present the illusion of stability to the world, participate in
all my relationships, run the mail-order business, do daily
email and matter-transfer, manage the finances, and otherwise
hold the whole affair together while I'm pedaling the planet
aboard trusty BEHEMOTH.

This must all be underway by April. If you are intrigued by
either or both, please write me a letter and tell me why.


On-the-road Scenario

Finally, I offer the following as a reminder (to us both) of
why I'm doing all this. It's easy to forget, you know: the
mysteries of the Road (lovingly referred to throughout my
various ramblings as "The Other Woman") sometimes seem pretty
abstract when I'm so deeply immersed in the technical side of
the project that actually having to pedal it seems like a
design flaw.

Recently, I sold an article to Marlow Magazine, a new
publication that debuts this month from the PC & Mac Connection
people in New Hampshire. The editor wanted something a little
more lively than my usual attempt to summarize the machine's
technical capabilities, and I delivered a piece that included
an imaginary scenario of a typical day on the road. Here it
is, updated to reflect the latest developments. Relax and put
yourself into this scene:


Hot sweat steams inside layers of polypropylene. The road,
winding and narrow, is a relentless 9% grade stretching before
you into the clouds. An occasional logging truck splashes past
with a roar and the smell of chopped fir. Sounds: rain
ticking ripstop, your own rhythmic panting, the soft clatter of
chain and derailleur, an occasional muted birdsong, your mate's
voice breathless in your ear via 2-meter ham radio, the soft
whir of a pump pushing coolant through the helmet heat
exchanger, the bike's speech synthesizer piping up to announce
system events or incoming calls. The heads-up display shows a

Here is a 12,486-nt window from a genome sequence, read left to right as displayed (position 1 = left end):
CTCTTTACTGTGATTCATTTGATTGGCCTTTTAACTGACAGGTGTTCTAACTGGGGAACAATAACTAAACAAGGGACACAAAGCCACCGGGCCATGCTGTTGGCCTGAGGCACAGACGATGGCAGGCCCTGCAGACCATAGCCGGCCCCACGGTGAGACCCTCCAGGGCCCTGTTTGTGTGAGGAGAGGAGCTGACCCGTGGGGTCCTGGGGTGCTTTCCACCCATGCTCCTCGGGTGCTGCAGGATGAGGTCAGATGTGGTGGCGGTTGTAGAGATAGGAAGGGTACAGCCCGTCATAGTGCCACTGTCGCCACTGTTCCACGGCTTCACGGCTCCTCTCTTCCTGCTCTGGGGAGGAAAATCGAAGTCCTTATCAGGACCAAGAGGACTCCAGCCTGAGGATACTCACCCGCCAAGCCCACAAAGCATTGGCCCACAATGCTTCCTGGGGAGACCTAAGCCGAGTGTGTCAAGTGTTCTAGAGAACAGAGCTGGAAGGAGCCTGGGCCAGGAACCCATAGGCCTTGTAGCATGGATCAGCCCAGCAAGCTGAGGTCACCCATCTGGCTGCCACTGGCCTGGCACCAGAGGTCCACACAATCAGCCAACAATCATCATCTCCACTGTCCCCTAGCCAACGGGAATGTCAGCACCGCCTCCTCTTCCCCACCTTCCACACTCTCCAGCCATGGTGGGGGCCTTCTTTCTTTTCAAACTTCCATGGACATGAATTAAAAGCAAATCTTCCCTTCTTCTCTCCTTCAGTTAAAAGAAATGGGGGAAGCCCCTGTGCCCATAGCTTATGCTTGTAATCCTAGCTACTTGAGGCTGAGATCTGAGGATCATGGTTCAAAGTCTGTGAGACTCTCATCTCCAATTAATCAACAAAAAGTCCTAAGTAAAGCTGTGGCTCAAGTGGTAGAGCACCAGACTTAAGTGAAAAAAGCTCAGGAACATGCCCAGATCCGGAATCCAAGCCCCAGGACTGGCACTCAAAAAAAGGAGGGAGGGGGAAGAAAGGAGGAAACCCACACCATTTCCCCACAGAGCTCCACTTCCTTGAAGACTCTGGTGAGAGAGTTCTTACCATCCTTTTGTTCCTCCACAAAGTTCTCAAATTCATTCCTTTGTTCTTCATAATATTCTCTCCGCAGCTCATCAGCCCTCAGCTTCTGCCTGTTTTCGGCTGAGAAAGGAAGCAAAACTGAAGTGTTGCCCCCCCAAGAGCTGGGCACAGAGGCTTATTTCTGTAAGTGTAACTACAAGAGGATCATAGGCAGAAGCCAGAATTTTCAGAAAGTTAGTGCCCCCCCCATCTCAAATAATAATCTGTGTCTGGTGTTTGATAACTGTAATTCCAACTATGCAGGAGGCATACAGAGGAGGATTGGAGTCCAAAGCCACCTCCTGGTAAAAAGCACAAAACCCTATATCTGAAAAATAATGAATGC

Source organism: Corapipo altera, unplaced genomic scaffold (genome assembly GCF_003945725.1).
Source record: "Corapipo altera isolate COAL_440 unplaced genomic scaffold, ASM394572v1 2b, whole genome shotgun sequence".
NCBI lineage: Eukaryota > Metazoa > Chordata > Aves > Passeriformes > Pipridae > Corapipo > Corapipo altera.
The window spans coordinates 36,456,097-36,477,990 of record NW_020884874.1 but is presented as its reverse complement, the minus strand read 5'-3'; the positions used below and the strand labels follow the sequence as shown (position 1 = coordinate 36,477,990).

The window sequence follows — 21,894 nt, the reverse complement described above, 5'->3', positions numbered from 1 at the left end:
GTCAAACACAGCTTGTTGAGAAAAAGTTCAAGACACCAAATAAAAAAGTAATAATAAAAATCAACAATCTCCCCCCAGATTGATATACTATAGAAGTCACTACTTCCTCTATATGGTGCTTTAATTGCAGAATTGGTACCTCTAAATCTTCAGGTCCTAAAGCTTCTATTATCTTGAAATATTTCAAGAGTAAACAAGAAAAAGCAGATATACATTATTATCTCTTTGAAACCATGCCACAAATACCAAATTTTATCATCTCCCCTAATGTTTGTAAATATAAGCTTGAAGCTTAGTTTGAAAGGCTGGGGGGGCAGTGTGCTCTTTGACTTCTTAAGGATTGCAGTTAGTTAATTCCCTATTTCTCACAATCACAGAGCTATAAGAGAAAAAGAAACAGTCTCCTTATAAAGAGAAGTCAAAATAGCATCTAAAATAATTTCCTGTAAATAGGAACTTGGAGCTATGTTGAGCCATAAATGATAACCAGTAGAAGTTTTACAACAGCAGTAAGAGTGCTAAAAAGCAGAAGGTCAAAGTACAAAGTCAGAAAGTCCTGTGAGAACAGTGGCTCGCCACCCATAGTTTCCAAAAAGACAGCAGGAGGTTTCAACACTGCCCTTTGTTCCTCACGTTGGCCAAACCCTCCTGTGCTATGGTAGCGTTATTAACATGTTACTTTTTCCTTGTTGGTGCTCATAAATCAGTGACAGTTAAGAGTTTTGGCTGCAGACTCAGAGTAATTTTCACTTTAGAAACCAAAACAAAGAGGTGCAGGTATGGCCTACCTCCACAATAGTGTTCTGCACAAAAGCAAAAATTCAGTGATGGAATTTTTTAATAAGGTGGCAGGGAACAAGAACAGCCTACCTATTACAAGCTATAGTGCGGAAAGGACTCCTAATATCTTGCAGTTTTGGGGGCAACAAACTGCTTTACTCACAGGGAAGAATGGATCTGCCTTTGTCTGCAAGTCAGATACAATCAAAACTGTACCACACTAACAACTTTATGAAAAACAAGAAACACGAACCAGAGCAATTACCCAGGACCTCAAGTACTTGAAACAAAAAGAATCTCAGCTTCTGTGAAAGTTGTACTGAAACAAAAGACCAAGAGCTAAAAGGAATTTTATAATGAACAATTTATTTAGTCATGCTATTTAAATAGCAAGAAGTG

shimmering red scrolling map of Shasta County, your own
location a centered blinking arrow derived from the GPS satnav
system, tonight's campsite a slowly nearing tent icon. You
zoom out, and 32 miles ahead is a house; you double-click it
with the thumb mouse and a window opens, showing the database
record of an online friend you've never met. Too far... maybe
tomorrow night.

The console in front of you carries both Mac and DOS
environments, with the former able to open under Multifinder an
X session to the SPARCstation (file server and CDROM mapping
workstation) behind the seat. The main display is a HyperCard
graphic user interface to the FORTH embedded control systems,
and you see at a glance that the battery is at 68% with 23.4
hours to discharge predicted at present sliding-average
rate... no solar power today. You touch a thumb button to
engage the head mouse, and with a subtle nod click on the ham
radio icon. A virtual front panel pops up, looking remarkably
like the Icom HF transceiver back in the trailer -- with a
click of another button it comes to life, while below your
awareness a trio of FORTH processors in the bike's major nodes
set bits in their audio crosspoint switch matrices to establish
a bidirectional audio link between radio and helmet. Your Ohio
friend is still chatting away on 20 meters... you break in at a
polite moment and let him know you'll be on from the campground
after dinner: will he have time to check some documentation
for you? There's a databook you never got around to adding to
the bike's microfiche library, and as Murphy would have it,
that's the one you need.

That issue shelved, you open a text window and add a few
thoughts to your article about this remarkable mountain range,